Scotland manager Steve Clarke reckons it could take as many as 10 international camps before he achieves true familiarity with his side.
Clarke took over from Alex McLeish in the summer, with tonight’s European Championship qualifying match away to Russia kicking off his third double header in charge, which concludes with Sunday’s home match against San Marino.
Having achieved huge success in his last club job with Kilmarnock, Clarke admits he is still getting to grips with the reduced contact with his players at international level, revealing he had less than an hour’s coaching time over two days prior to flying to Moscow.
Clarke insists it will take time for him to develop a solid understanding with his players, and he said: “This particular week has been an eye opener and I’ve had to rely on the work I’ve done before in previous camps.
“The next camp is a Saturday – Tuesday camp which gives me a longer time leading into the Cyprus game.
“When you take over a club side you have six or maybe eight weeks to get them ready. That’s quite a lot of coaching hours you don’t get here.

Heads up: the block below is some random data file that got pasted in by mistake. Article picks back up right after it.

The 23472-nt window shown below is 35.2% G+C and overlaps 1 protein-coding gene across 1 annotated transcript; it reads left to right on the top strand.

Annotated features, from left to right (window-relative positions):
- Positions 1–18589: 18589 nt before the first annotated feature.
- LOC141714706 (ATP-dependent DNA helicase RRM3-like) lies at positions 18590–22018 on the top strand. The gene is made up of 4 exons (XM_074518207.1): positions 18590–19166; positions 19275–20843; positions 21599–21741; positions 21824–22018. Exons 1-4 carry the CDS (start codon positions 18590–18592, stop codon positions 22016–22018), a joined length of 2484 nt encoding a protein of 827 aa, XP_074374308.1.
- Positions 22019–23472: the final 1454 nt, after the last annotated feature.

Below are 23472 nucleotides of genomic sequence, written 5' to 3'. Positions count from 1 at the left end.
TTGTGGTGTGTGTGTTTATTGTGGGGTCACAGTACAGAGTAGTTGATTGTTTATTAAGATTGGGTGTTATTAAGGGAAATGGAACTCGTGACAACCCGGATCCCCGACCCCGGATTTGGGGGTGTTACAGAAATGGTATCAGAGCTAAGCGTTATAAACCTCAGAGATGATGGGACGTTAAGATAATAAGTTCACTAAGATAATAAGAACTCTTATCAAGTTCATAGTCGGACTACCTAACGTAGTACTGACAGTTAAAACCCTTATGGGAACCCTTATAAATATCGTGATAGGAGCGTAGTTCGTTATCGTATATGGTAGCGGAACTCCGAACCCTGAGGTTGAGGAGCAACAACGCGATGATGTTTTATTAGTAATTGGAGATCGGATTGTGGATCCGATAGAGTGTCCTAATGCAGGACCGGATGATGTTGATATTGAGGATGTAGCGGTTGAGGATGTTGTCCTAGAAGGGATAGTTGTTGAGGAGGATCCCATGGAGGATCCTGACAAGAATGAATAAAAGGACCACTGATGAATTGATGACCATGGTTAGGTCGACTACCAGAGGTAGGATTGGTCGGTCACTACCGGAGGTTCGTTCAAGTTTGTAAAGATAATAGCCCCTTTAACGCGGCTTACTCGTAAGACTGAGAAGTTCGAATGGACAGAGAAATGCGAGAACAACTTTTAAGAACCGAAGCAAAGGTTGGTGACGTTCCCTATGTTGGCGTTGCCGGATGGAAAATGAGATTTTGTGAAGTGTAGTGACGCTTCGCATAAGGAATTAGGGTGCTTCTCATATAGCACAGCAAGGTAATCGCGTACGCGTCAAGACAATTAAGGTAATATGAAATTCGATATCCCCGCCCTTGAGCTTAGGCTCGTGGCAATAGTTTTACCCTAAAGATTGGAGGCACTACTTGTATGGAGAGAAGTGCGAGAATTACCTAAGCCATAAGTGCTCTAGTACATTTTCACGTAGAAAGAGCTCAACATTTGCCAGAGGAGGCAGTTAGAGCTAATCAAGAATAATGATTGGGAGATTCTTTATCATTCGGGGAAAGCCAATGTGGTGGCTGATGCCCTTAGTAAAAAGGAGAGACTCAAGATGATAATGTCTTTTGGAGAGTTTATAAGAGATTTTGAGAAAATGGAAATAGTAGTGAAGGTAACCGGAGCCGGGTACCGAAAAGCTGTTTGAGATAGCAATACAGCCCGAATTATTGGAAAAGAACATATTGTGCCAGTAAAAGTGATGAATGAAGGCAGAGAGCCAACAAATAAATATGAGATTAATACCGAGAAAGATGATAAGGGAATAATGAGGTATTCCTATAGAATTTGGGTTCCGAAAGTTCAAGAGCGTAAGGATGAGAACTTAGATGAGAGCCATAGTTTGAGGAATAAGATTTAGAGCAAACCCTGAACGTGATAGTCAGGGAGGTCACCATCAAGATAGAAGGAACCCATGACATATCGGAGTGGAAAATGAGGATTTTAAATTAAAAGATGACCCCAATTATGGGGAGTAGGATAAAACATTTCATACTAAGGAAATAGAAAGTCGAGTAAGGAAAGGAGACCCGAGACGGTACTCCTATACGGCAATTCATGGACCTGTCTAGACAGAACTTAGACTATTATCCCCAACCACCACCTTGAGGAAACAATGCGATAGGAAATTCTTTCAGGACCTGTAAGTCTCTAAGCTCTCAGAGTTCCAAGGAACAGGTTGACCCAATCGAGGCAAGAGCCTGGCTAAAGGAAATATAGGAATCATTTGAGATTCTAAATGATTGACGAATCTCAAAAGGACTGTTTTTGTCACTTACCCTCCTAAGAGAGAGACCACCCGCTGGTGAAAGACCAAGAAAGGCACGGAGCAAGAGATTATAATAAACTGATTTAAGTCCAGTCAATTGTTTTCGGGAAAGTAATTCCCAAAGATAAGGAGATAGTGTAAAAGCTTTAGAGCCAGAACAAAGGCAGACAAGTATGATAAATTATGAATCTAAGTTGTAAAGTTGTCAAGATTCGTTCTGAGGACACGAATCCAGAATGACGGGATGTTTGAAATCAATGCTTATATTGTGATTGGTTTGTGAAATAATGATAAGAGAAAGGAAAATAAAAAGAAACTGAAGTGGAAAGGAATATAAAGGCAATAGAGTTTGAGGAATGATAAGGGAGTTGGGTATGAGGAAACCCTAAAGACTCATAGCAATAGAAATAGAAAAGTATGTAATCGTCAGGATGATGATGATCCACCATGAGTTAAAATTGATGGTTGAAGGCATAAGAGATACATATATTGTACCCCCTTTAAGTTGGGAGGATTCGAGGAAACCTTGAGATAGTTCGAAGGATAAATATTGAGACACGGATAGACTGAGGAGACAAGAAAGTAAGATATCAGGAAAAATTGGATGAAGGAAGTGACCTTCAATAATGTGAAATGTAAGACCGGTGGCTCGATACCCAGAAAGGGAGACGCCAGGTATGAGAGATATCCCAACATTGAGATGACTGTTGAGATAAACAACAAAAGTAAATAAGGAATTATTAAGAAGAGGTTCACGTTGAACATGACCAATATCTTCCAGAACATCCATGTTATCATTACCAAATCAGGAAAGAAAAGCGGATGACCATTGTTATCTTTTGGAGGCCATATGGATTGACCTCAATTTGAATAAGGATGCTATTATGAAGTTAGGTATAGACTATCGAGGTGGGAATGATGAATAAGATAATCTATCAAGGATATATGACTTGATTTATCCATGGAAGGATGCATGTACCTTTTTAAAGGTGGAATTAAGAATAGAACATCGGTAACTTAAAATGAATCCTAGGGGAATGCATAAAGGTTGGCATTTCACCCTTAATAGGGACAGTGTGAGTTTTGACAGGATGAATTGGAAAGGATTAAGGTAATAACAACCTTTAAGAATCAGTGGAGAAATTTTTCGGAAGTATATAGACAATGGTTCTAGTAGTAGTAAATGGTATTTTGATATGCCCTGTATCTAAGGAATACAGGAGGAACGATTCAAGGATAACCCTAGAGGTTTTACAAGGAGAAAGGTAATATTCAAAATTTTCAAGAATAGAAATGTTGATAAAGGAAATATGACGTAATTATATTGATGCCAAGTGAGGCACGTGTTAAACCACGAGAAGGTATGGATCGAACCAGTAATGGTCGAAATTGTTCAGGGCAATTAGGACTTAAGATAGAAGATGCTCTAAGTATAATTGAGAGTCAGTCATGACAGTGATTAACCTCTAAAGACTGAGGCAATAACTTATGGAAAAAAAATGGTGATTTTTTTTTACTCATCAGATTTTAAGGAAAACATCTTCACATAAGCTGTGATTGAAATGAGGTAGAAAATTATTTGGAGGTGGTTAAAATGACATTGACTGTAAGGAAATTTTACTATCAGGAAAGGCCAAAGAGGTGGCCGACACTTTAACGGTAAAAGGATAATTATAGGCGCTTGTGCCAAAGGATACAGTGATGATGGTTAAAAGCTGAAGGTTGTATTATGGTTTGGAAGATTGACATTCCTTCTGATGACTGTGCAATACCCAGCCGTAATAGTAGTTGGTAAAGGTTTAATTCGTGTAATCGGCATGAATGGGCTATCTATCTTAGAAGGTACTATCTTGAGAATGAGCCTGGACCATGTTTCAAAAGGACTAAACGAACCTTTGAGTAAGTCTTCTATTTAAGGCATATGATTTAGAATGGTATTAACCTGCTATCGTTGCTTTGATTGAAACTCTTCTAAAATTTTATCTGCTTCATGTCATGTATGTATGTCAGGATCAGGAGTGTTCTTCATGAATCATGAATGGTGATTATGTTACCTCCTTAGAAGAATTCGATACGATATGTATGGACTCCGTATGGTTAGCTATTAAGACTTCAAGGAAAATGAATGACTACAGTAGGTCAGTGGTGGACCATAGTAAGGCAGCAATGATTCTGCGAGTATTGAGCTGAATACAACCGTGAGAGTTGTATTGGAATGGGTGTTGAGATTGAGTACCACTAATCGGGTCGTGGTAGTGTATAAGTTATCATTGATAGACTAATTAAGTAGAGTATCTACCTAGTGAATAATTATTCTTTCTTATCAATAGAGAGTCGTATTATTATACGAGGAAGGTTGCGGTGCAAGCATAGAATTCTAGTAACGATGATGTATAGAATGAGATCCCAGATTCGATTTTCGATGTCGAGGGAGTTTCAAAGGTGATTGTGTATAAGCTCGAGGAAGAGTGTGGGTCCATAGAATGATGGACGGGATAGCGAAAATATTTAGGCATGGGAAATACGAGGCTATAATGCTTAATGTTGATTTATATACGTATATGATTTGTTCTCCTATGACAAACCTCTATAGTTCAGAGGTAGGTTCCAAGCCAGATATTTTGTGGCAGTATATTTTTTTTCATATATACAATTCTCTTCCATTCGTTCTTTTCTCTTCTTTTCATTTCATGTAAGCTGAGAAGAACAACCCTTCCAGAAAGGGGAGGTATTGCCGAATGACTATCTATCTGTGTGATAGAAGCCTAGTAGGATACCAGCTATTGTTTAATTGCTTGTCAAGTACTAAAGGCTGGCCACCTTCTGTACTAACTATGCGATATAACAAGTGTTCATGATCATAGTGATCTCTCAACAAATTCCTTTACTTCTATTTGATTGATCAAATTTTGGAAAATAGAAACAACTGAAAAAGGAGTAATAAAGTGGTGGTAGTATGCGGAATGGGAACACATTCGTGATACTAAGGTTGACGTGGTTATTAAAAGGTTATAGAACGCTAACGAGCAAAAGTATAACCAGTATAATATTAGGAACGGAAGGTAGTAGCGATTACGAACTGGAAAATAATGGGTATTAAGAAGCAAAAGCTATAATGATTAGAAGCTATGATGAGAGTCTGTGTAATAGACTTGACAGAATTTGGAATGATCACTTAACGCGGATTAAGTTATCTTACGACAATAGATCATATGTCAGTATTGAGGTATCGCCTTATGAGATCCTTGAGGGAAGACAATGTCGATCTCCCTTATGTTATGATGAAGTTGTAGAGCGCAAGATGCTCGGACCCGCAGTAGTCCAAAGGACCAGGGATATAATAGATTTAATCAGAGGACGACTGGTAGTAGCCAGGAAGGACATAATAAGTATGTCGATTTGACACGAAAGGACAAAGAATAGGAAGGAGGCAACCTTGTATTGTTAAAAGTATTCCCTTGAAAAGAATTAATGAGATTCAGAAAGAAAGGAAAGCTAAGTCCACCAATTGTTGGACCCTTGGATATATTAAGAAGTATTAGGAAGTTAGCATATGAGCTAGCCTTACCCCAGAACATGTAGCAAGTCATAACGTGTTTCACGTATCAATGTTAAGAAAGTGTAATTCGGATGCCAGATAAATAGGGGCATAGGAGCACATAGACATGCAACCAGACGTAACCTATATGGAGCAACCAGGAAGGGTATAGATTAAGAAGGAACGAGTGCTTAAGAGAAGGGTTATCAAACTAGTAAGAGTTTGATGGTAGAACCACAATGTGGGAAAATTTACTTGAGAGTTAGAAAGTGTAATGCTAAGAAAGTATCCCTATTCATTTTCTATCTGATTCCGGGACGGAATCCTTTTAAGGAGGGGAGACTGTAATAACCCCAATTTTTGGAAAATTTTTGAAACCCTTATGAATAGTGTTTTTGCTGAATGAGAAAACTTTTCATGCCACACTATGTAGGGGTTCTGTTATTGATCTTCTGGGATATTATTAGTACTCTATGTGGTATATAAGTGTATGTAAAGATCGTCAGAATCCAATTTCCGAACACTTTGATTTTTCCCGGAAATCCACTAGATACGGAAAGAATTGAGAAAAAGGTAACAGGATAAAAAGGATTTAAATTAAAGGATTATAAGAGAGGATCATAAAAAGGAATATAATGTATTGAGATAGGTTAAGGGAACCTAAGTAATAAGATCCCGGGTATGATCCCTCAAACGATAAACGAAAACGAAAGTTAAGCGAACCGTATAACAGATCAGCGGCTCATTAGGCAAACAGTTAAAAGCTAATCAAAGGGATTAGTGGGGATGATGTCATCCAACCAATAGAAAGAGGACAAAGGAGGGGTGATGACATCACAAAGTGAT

“I’m not sitting here pleading for time in terms of my job. But over a period of time it might need ten training camps, I don’t know how many it will take before the players can start to turn up here and say, ‘right, we play a certain way for our club, but when we come here with Scotland this is how we do it.’
“This is only my third camp with the players.
“There has to be a sense of realism. If everybody is looking at me and saying, I did a great job at Kilmarnock getting them coached and well drilled then I’d say to them it didn’t happen just like that.
“It was over a period of time that the team at Kilmarnock forged its own identity.”
Scotland were defeated 2-1 by Russia, who are ranked 10 places above them in 42nd in the world at present, despite Clarke’s men taking the lead when the two sides met at Hampden Park last month.
Although Scotland are out of contention to qualify automatically for next summer’s finals, Clarke feels tonight’s Luzhniki Stadium encounter gives his side the opportunity to make a statement of intent ahead of March’s play-offs.
He added: “I’m not in Russia thinking we will get this game out of the way and then attack the last three games and see if we can get the points there.
“We have to think ‘come on, let’s turn over Russia’. We have to think we can get three points here and if not then at least take a point.
“It’s going to be a tough game but I saw enough in the first game at Hampden to let me know that we have a chance to win the game.”